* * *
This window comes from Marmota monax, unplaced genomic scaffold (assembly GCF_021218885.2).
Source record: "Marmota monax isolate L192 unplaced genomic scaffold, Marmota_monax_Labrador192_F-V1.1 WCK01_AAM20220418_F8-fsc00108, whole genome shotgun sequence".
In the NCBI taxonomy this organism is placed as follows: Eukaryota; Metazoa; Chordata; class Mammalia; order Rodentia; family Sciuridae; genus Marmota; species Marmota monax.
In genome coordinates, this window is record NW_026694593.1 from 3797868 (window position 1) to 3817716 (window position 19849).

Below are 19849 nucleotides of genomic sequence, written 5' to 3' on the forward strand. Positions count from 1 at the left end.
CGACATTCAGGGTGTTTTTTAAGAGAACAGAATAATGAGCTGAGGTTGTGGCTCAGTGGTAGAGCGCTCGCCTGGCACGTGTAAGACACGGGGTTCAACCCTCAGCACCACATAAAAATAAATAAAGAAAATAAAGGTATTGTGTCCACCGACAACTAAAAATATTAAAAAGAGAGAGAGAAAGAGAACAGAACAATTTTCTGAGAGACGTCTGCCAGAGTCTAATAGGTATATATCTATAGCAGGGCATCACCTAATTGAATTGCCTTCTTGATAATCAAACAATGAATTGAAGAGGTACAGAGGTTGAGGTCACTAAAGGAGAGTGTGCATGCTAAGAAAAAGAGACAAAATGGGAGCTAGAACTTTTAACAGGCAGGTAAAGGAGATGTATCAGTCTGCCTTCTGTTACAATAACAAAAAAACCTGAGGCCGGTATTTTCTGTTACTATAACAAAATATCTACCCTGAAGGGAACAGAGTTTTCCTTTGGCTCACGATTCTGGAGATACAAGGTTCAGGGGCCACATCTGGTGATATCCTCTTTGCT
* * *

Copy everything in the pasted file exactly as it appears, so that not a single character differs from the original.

This window comes from Marmota monax, unplaced genomic scaffold (assembly GCF_021218885.2).
Source record: "Marmota monax isolate L192 unplaced genomic scaffold, Marmota_monax_Labrador192_F-V1.1 WCK01_AAM20220418_F8-fsc00108, whole genome shotgun sequence".
In the NCBI taxonomy this organism is placed as follows: Eukaryota; Metazoa; Chordata; class Mammalia; order Rodentia; family Sciuridae; genus Marmota; species Marmota monax.
In genome coordinates, this window is record NW_026694593.1 from 3797868 (window position 1) to 3817716 (window position 19849).

Below are 19849 nucleotides of genomic sequence, written 5' to 3' on the forward strand. Positions count from 1 at the left end.
CGACATTCAGGGTGTTTTTTAAGAGAACAGAATAATGAGCTGAGGTTGTGGCTCAGTGGTAGAGCGCTCGCCTGGCACGTGTAAGACACGGGGTTCAACCCTCAGCACCACATAAAAATAAATAAAGAAAATAAAGGTATTGTGTCCACCGACAACTAAAAATATTAAAAAGAGAGAGAGAAAGAGAACAGAACAATTTTCTGAGAGACGTCTGCCAGAGTCTAATAGGTATATATCTATAGCAGGGCATCACCTAATTGAATTGCCTTCTTGATAATCAAACAATGAATTGAAGAGGTACAGAGGTTGAGGTCACTAAAGGAGAGTGTGCATGCTAAGAAAAAGAGACAAAATGGGAGCTAGAACTTTTAACAGGCAGGTAAAGGAGATGTATCAGTCTGCCTTCTGTTACAATAACAAAAAAACCTGAGGCCGGTATTTTCTGTTACTATAACAAAATATCTACCCTGAAGGGAACAGAGTTTTCCTTTGGCTCACGATTCTGGAGATACAAGGTTCAGGGGCCACATCTGGTGATATCCTCTTTGCT